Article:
It has been a tough year for many sectors of the video business. The STB business took a big hit and is now generally recognized that it is a commodity business. Home gateways grew significantly. The transition to CCAP is leaving many QAM vendors out in the cold and fights over retrans fees are not helping.
Pay TV is no longer a must have service, (about one-quarter of Charter’s customers do not want TV service) and cord cutting/shaving is becoming more common. Competition from outside the traditional competitor circle is getting stronger. Netflix continues its robust growth and now has 40 million subscribers. Google is continuing its fiber rollout. In an apparent response to Google, AT&T recently announced GigaPower, a fiber-based service with 300 Mbps and a free upgrade to gigabit service available next year.
The industry structure is shifting and talks about consolidation are rampant. Time Warner and Comcast both hired M&A staff. On the equipment side, Arris is still assimilating Motorola. Cisco is working on shifting its business away from commodity hardware to software with its NDS assets. With technology, viewing habits and competition rapidly changing, ACG sees consolidation as necessary and inevitable.
Tablets continue to grow and video viewing on tablets/mobile devices are the fastest growing segment. Forty-eight million tablets were shipped in Q3 13, 37% Y-Y growth rate. Video is about 44% of all mobile data usage and is expected to account for over 60% by 2018.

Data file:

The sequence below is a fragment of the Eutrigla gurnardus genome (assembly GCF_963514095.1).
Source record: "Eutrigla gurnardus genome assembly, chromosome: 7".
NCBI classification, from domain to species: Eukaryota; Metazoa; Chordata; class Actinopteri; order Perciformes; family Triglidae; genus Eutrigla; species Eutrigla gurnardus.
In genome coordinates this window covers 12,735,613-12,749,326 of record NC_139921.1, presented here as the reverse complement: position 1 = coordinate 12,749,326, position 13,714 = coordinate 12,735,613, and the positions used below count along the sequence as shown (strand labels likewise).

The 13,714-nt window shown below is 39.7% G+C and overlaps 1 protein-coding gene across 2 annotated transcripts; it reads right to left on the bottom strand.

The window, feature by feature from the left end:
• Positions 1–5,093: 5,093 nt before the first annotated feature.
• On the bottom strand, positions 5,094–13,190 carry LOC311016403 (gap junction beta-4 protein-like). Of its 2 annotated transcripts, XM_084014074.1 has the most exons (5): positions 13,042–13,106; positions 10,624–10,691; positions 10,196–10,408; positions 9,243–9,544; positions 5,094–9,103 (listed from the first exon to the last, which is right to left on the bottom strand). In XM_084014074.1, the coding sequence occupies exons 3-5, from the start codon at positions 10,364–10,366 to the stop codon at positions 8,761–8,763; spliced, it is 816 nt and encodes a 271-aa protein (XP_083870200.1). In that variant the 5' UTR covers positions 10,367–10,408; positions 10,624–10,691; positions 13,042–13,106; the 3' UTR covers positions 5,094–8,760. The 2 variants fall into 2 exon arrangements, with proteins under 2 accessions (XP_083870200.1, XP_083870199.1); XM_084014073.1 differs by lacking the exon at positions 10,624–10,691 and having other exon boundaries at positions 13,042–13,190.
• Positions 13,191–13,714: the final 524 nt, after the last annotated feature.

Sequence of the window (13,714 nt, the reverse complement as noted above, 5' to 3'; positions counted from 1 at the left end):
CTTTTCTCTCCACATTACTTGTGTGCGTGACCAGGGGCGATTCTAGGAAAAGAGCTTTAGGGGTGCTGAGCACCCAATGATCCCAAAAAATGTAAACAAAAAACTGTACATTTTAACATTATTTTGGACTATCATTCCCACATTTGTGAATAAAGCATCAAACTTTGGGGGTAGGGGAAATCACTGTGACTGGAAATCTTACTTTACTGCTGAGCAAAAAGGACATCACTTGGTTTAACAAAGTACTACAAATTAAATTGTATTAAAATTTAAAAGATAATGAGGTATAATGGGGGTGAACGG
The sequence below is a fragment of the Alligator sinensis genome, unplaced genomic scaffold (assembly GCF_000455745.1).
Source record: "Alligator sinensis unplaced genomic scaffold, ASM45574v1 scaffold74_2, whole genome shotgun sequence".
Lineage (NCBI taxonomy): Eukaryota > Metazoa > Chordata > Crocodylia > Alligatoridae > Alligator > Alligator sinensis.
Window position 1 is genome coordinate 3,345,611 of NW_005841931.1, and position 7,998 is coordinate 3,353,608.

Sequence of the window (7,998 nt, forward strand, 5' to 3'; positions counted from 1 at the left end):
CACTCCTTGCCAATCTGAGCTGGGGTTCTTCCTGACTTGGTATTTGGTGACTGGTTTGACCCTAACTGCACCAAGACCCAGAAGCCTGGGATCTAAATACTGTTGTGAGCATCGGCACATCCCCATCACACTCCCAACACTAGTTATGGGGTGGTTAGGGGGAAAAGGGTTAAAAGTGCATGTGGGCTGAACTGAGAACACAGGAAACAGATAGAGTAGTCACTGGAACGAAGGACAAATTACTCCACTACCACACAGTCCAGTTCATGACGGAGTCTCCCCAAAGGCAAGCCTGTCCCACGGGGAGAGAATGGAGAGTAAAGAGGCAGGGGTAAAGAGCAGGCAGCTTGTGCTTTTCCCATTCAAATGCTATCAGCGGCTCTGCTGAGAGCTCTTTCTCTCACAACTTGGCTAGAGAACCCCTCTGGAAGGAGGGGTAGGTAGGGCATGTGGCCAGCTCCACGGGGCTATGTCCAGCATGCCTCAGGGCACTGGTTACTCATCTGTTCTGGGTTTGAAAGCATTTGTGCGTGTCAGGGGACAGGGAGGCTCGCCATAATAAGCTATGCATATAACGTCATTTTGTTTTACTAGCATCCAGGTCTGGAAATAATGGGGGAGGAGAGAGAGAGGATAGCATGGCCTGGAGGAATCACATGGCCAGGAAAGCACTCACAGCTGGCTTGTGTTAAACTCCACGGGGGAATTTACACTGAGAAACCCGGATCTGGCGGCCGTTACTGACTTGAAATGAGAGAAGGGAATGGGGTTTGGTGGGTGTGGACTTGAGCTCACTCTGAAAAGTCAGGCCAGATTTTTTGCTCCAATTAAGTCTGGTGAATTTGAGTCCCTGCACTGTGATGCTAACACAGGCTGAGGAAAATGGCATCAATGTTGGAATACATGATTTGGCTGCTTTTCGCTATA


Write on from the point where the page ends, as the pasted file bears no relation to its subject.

MSOs are recognizing the need to change viewing experience with better user interfaces and more OTT like viewing options. Charter and Liberty both tested cloud-based UI/guides that are more competitive with the OTT players. They are also getting serious about business services and other services such as home monitoring.
- 2014 will be the year of
- Home gateways
- Online video advertising systems
- Cloud-based UI deployments
- STB prices will continue to fall; there will be increasing competition from no-frills vendors.
- Traditional pay TV subscribers will continue to fall in developed countries; OTT services will grow.
- More MSOs will launch multiscreen and OTT like services, though if history is a guide, few will take much share from Netflix and other OTT services.
- Current home monitoring/security offerings from the MSOs will be modestly successful. Offerings must overcome negative brand perception that MSOs created over with high prices and poor service.
- Pay TV subscribers in developing nations will continue to grow, though long term we see that penetration rates will disappoint as customers just get data service and watch via streaming.
- Google will continue to deploy fiber in existing markets and may announce one more market in 2014, but no massive nationwide effort.
- Google’s Loon project with weather balloons in the stratosphere is fraught with technical and business problems; there is a slight chance of it being deployed commercially.